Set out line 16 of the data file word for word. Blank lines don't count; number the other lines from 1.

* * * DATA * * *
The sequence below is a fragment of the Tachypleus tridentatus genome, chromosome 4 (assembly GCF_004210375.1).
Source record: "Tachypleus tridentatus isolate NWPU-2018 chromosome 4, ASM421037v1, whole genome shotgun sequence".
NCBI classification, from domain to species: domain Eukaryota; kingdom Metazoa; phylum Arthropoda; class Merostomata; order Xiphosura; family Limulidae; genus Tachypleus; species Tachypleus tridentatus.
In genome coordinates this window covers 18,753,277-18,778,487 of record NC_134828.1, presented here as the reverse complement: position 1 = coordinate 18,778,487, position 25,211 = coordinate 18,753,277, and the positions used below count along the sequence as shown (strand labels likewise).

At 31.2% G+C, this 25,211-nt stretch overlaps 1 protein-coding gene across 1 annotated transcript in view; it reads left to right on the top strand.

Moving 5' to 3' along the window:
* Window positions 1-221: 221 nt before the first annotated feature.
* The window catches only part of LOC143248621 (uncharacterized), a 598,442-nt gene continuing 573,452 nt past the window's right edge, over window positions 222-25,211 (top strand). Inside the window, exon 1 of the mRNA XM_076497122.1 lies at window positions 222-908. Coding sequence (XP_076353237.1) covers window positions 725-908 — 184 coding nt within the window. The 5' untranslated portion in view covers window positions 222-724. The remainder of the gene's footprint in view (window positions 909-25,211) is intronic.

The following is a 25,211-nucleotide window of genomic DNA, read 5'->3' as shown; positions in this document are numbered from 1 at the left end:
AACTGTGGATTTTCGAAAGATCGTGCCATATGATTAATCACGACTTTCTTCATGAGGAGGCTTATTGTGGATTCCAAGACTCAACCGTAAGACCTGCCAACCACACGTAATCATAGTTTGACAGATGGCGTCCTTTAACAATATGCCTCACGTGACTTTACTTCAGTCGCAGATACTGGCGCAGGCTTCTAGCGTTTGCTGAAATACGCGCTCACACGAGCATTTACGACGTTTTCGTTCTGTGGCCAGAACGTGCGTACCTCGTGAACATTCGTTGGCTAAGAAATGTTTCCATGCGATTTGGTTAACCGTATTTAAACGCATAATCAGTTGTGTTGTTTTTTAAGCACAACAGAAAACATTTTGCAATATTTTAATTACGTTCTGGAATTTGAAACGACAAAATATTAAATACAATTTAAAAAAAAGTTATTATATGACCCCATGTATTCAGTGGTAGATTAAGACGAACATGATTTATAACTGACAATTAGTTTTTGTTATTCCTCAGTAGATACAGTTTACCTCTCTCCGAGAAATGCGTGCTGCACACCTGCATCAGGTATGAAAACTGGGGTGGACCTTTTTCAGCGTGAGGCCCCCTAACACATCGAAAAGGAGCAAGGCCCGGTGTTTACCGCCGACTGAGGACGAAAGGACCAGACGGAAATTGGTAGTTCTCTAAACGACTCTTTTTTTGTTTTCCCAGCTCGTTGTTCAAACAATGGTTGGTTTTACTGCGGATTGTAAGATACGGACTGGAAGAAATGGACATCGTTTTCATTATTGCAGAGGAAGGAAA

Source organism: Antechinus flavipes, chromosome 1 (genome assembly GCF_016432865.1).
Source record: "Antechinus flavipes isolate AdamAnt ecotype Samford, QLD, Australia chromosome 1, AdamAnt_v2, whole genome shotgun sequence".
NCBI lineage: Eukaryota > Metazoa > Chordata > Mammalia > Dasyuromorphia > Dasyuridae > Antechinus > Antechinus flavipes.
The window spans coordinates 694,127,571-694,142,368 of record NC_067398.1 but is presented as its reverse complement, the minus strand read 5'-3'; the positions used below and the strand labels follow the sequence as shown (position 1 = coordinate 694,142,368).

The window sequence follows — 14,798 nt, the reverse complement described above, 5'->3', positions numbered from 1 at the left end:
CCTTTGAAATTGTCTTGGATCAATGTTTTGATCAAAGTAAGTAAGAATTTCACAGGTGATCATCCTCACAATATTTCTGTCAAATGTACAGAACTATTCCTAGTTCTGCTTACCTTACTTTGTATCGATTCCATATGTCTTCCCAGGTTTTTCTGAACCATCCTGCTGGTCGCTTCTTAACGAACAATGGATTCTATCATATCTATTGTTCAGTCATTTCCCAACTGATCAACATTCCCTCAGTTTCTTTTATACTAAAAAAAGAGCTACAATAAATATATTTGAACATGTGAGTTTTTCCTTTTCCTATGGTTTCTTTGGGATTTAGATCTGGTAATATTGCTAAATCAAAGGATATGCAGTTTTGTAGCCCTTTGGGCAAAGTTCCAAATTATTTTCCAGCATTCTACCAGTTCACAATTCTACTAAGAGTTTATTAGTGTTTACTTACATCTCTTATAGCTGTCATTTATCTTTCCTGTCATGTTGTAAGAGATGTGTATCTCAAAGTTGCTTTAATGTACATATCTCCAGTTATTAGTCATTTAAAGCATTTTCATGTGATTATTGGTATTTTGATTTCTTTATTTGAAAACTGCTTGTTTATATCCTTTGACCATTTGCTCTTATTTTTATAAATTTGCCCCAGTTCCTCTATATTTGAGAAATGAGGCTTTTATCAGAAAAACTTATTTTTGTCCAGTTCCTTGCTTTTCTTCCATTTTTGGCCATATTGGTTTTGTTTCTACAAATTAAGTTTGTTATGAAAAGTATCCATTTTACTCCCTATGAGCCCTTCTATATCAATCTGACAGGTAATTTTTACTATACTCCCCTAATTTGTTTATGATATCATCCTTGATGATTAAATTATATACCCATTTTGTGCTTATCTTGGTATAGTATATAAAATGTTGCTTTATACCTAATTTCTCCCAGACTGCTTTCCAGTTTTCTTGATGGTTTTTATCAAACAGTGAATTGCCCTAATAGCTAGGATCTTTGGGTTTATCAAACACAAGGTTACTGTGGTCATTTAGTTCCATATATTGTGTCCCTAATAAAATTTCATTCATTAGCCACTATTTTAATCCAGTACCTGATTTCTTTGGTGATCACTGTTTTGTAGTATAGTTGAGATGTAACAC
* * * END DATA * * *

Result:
CCTTTGAAATTGTCTTGGATCAATGTTTTGATCAAAGTAAGTAAGAATTTCACAGGTGATCATCCTCACAATATTTCTGTCAAATGTACAGAACTATTCCTAGTTCTGCTTACCTTACTTTGTATCGATTCCATATGTCTTCCCAGGTTTTTCTGAACCATCCTGCTGGTCGCTTCTTAACGAACAATGGATTCTATCATATCTATTGTTCAGTCATTTCCCAACTGATCAACATTCCCTCAGTTTCTTTTATACTAAAAAAAGAGCTACAATAAATATATTTGAACATGTGAGTTTTTCCTTTTCCTATGGTTTCTTTGGGATTTAGATCTGGTAATATTGCTAAATCAAAGGATATGCAGTTTTGTAGCCCTTTGGGCAAAGTTCCAAATTATTTTCCAGCATTCTACCAGTTCACAATTCTACTAAGAGTTTATTAGTGTTTACTTACATCTCTTATAGCTGTCATTTATCTTTCCTGTCATGTTGTAAGAGATGTGTATCTCAAAGTTGCTTTAATGTACATATCTCCAGTTATTAGTCATTTAAAGCATTTTCATGTGATTATTGGTATTTTGATTTCTTTATTTGAAAACTGCTTGTTTATATCCTTTGACCATTTGCTCTTATTTTTATAAATTTGCCCCAGTTCCTCTATATTTGAGAAATGAGGCTTTTATCAGAAAAACTTATTTTTGTCCAGTTCCTTGCTTTTCTTCCATTTTTGGCCATATTGGTTTTGTTTCTACAAATTAAGTTTGTTATGAAAAGTATCCATTTTACTCCCTATGAGCCCTTCTATATCAATCTGACAGGTAATTTTTACTATACTCCCCTAATTTGTTTATGATATCATCCTTGATGATTAAATTATATACCCATTTTGTGCTTATCTTGGTATAGTATATAAAATGTTGCTTTATACCTAATTTCTCCCAGACTGCTTTCCAGTTTTCTTGATGGTTTTTATCAAACAGTGAATTGCCCTAATAGCTAGGATCTTTGGGTTTATCAAACACAAGGTTACTGTGGTCATTTAGTTCCATATATTGTGTCCCTAATAAAATTTCATTCATTAGCCACTATTTTAATCCAGTACCTGATTTCTTTGGTGATCACTGTTTTGTAGTATAGTTGAGATGTAACAC